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Coalition questions sport participation targets as Olympics gold dust fails to inspire

Back in 2007 Tessa Jowell said "The gold dust of the Olympic Games and Paralympic Games could be the way to inspire so many young people to change their lives, to increase their involvement in sport and arts." The Government had set a target of getting two million more people involved in sport by 2012.

In June 2010, despite the gold dust being sprinkled by the upcoming 2012 Olympic Games, the National Audit Office reported that Sport England had missed virtually all of its targets in terms of encouraging participation in sport and in some areas participation, particularly among women and minorities, had actually fallen.

Olympics Minister, Hugh Roberston, is now wondering whether it is time to cut and run. "It may well be that once we've been through the process that we settle with the two million target... but what I'm going to do is get the policy right first and then we will set the targets by which we benchmark it."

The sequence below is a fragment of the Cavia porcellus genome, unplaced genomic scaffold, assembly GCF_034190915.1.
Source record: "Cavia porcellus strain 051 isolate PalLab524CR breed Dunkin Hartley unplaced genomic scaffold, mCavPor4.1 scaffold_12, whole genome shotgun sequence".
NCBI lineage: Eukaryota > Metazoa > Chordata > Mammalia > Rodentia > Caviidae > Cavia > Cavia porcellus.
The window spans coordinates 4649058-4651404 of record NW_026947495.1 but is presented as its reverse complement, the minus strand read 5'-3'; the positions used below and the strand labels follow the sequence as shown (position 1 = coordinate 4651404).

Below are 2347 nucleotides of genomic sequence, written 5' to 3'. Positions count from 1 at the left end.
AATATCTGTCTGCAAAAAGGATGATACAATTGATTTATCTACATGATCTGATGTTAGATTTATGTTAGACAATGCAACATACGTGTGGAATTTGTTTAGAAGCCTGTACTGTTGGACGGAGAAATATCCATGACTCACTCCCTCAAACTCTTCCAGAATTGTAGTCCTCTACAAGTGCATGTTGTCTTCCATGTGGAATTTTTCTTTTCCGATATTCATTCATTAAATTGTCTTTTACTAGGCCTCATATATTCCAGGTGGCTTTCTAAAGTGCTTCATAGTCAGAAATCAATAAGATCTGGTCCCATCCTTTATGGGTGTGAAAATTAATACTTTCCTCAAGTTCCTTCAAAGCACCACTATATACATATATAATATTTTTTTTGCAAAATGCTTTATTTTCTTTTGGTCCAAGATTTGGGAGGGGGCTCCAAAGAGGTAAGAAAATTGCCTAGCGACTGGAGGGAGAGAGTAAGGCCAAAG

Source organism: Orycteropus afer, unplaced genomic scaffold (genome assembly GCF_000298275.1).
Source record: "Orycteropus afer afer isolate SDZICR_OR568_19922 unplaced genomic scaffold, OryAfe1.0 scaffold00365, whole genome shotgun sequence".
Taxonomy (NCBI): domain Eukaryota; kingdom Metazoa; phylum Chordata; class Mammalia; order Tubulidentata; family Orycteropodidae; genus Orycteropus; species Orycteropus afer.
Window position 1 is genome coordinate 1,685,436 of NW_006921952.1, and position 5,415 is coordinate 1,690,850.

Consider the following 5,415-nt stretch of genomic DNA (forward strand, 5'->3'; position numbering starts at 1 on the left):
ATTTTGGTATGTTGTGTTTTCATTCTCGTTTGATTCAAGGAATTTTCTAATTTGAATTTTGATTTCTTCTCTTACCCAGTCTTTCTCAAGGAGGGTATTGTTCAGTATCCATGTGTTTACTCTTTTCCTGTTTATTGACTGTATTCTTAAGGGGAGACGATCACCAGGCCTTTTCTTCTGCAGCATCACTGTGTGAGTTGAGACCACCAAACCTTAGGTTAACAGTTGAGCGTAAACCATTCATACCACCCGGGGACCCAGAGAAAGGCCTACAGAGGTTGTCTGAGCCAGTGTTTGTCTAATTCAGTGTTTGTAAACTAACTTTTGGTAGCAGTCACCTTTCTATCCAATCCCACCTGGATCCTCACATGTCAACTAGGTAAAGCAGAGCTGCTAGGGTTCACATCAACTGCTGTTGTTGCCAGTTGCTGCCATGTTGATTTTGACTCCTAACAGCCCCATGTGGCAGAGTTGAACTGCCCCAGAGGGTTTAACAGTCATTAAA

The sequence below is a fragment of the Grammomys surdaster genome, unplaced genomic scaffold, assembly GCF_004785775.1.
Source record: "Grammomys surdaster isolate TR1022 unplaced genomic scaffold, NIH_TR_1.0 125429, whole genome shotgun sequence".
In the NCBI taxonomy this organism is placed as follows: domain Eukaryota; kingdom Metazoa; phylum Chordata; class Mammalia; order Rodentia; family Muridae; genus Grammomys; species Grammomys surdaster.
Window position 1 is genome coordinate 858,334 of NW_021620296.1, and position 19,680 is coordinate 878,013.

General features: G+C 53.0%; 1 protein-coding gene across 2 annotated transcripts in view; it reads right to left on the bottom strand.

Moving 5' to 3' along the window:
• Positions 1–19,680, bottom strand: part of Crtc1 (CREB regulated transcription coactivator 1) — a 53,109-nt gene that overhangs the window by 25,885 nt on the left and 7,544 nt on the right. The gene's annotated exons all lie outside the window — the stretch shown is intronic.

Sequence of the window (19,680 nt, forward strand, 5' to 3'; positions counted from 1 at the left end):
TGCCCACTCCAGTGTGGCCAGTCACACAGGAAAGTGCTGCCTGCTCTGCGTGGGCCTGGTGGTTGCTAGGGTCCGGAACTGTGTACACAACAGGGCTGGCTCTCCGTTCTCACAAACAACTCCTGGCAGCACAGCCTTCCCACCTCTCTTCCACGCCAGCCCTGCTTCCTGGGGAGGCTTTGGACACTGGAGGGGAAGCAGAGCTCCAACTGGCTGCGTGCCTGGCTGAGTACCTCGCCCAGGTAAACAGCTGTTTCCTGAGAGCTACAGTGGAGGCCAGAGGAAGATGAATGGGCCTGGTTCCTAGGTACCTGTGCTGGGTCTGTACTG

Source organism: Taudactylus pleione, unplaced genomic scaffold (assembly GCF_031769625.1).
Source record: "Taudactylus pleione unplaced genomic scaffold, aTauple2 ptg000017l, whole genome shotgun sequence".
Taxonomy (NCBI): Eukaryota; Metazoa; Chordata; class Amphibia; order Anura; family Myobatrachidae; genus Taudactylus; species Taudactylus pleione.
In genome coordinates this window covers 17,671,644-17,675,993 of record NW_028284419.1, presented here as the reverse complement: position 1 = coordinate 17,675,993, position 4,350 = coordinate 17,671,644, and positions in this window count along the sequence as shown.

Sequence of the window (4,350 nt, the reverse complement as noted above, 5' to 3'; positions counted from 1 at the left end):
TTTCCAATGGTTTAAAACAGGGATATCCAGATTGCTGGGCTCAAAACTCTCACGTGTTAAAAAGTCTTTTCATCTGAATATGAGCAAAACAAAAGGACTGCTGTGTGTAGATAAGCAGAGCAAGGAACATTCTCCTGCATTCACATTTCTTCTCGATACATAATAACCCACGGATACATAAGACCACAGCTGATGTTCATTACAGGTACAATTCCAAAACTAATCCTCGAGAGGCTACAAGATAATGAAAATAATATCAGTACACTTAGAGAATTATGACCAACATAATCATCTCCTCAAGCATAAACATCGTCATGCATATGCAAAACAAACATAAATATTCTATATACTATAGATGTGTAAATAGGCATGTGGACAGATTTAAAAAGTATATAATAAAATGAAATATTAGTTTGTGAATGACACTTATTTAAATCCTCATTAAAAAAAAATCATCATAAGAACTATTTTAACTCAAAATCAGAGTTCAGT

However, it is unclear whether the two million target even exists as Sport England now has a strategy of raising the number of people doing "moderate intensity sport for at least 30 minutes three times a week by March 2013" by one million.

Poor Len Duvall, chairman of the GLA Olympics Committee has also been fretting over the problem: "When London won the Games we were told they would inspire two million people to take up sport.

"We want to know what's being done to make that commitment a reality."

Don't we all, Len!

Of course Len and Hugh might have saved themselves the trouble if they had bothered to read a 2007 report by the Culture, Media and Sport Committee which concluded that “no host country has yet been able to demonstrate a direct benefit from the Olympic Games in the form of a lasting increase in participation.”

Tessa knew all along, after all it was the Select Committee tracking her department that produced the report, although that doesn't mean she paid any attention!

Sorry chaps, it was never going to happen.

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